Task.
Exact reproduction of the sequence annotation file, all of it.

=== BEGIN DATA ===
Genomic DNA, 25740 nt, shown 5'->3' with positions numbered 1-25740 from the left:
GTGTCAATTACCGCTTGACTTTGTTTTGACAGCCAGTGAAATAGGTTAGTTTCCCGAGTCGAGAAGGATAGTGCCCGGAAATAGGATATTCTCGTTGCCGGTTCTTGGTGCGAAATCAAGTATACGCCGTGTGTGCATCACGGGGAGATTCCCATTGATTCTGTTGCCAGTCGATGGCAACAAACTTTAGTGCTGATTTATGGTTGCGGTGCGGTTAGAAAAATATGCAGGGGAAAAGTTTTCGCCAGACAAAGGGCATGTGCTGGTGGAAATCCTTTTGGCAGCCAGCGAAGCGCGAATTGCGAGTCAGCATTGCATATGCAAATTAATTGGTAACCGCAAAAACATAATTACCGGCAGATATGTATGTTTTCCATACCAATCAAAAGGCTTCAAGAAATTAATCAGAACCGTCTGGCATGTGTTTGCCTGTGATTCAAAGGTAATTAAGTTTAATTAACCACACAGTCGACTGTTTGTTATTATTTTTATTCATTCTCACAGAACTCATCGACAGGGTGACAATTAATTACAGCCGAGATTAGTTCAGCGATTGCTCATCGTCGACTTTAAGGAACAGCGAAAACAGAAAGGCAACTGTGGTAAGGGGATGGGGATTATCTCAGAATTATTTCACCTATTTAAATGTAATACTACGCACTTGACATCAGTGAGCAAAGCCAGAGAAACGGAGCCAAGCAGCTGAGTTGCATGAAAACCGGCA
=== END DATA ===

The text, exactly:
Genomic DNA, 25740 nt, shown 5'->3' with positions numbered 1-25740 from the left:
GTGTCAATTACCGCTTGACTTTGTTTTGACAGCCAGTGAAATAGGTTAGTTTCCCGAGTCGAGAAGGATAGTGCCCGGAAATAGGATATTCTCGTTGCCGGTTCTTGGTGCGAAATCAAGTATACGCCGTGTGTGCATCACGGGGAGATTCCCATTGATTCTGTTGCCAGTCGATGGCAACAAACTTTAGTGCTGATTTATGGTTGCGGTGCGGTTAGAAAAATATGCAGGGGAAAAGTTTTCGCCAGACAAAGGGCATGTGCTGGTGGAAATCCTTTTGGCAGCCAGCGAAGCGCGAATTGCGAGTCAGCATTGCATATGCAAATTAATTGGTAACCGCAAAAACATAATTACCGGCAGATATGTATGTTTTCCATACCAATCAAAAGGCTTCAAGAAATTAATCAGAACCGTCTGGCATGTGTTTGCCTGTGATTCAAAGGTAATTAAGTTTAATTAACCACACAGTCGACTGTTTGTTATTATTTTTATTCATTCTCACAGAACTCATCGACAGGGTGACAATTAATTACAGCCGAGATTAGTTCAGCGATTGCTCATCGTCGACTTTAAGGAACAGCGAAAACAGAAAGGCAACTGTGGTAAGGGGATGGGGATTATCTCAGAATTATTTCACCTATTTAAATGTAATACTACGCACTTGACATCAGTGAGCAAAGCCAGAGAAACGGAGCCAAGCAGCTGAGTTGCATGAAAACCGGCA